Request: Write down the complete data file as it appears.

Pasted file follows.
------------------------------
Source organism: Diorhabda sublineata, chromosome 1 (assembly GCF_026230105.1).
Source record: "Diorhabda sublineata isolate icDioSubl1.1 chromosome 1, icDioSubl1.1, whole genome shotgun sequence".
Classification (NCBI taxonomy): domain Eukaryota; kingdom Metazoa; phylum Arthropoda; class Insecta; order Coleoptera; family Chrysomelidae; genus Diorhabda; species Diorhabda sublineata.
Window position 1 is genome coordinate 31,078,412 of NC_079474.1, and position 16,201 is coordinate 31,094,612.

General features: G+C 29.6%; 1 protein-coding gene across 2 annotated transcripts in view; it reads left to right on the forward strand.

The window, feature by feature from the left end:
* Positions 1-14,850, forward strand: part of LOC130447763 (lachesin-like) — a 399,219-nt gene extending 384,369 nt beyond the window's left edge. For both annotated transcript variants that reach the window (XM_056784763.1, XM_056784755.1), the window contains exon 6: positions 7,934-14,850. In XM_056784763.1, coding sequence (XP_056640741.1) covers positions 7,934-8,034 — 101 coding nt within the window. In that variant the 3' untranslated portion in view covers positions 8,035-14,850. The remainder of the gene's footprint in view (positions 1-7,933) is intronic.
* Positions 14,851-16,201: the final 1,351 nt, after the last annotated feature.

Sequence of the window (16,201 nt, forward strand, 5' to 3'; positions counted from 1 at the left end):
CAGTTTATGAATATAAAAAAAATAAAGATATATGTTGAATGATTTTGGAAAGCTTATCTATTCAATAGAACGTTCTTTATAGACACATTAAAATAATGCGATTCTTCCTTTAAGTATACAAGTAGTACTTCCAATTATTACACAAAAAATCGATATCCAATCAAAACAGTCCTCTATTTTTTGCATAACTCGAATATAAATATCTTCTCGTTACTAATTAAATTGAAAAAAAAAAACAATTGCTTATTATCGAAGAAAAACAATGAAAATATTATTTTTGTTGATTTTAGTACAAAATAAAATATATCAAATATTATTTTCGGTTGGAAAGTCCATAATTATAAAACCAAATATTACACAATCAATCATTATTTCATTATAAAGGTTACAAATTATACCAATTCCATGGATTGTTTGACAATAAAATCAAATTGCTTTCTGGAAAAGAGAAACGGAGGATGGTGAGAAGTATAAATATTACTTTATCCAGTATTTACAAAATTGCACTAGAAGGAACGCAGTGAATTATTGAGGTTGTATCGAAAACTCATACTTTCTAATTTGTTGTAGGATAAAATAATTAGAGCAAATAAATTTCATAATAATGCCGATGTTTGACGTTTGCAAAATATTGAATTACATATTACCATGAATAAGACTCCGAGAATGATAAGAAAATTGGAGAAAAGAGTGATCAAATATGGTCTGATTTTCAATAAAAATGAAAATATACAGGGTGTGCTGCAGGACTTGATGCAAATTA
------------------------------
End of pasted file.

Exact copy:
Source organism: Diorhabda sublineata, chromosome 1 (assembly GCF_026230105.1).
Source record: "Diorhabda sublineata isolate icDioSubl1.1 chromosome 1, icDioSubl1.1, whole genome shotgun sequence".
Classification (NCBI taxonomy): domain Eukaryota; kingdom Metazoa; phylum Arthropoda; class Insecta; order Coleoptera; family Chrysomelidae; genus Diorhabda; species Diorhabda sublineata.
Window position 1 is genome coordinate 31,078,412 of NC_079474.1, and position 16,201 is coordinate 31,094,612.

General features: G+C 29.6%; 1 protein-coding gene across 2 annotated transcripts in view; it reads left to right on the forward strand.

The window, feature by feature from the left end:
* Positions 1-14,850, forward strand: part of LOC130447763 (lachesin-like) — a 399,219-nt gene extending 384,369 nt beyond the window's left edge. For both annotated transcript variants that reach the window (XM_056784763.1, XM_056784755.1), the window contains exon 6: positions 7,934-14,850. In XM_056784763.1, coding sequence (XP_056640741.1) covers positions 7,934-8,034 — 101 coding nt within the window. In that variant the 3' untranslated portion in view covers positions 8,035-14,850. The remainder of the gene's footprint in view (positions 1-7,933) is intronic.
* Positions 14,851-16,201: the final 1,351 nt, after the last annotated feature.

Sequence of the window (16,201 nt, forward strand, 5' to 3'; positions counted from 1 at the left end):
CAGTTTATGAATATAAAAAAAATAAAGATATATGTTGAATGATTTTGGAAAGCTTATCTATTCAATAGAACGTTCTTTATAGACACATTAAAATAATGCGATTCTTCCTTTAAGTATACAAGTAGTACTTCCAATTATTACACAAAAAATCGATATCCAATCAAAACAGTCCTCTATTTTTTGCATAACTCGAATATAAATATCTTCTCGTTACTAATTAAATTGAAAAAAAAAAACAATTGCTTATTATCGAAGAAAAACAATGAAAATATTATTTTTGTTGATTTTAGTACAAAATAAAATATATCAAATATTATTTTCGGTTGGAAAGTCCATAATTATAAAACCAAATATTACACAATCAATCATTATTTCATTATAAAGGTTACAAATTATACCAATTCCATGGATTGTTTGACAATAAAATCAAATTGCTTTCTGGAAAAGAGAAACGGAGGATGGTGAGAAGTATAAATATTACTTTATCCAGTATTTACAAAATTGCACTAGAAGGAACGCAGTGAATTATTGAGGTTGTATCGAAAACTCATACTTTCTAATTTGTTGTAGGATAAAATAATTAGAGCAAATAAATTTCATAATAATGCCGATGTTTGACGTTTGCAAAATATTGAATTACATATTACCATGAATAAGACTCCGAGAATGATAAGAAAATTGGAGAAAAGAGTGATCAAATATGGTCTGATTTTCAATAAAAATGAAAATATACAGGGTGTGCTGCAGGACTTGATGCAAATTA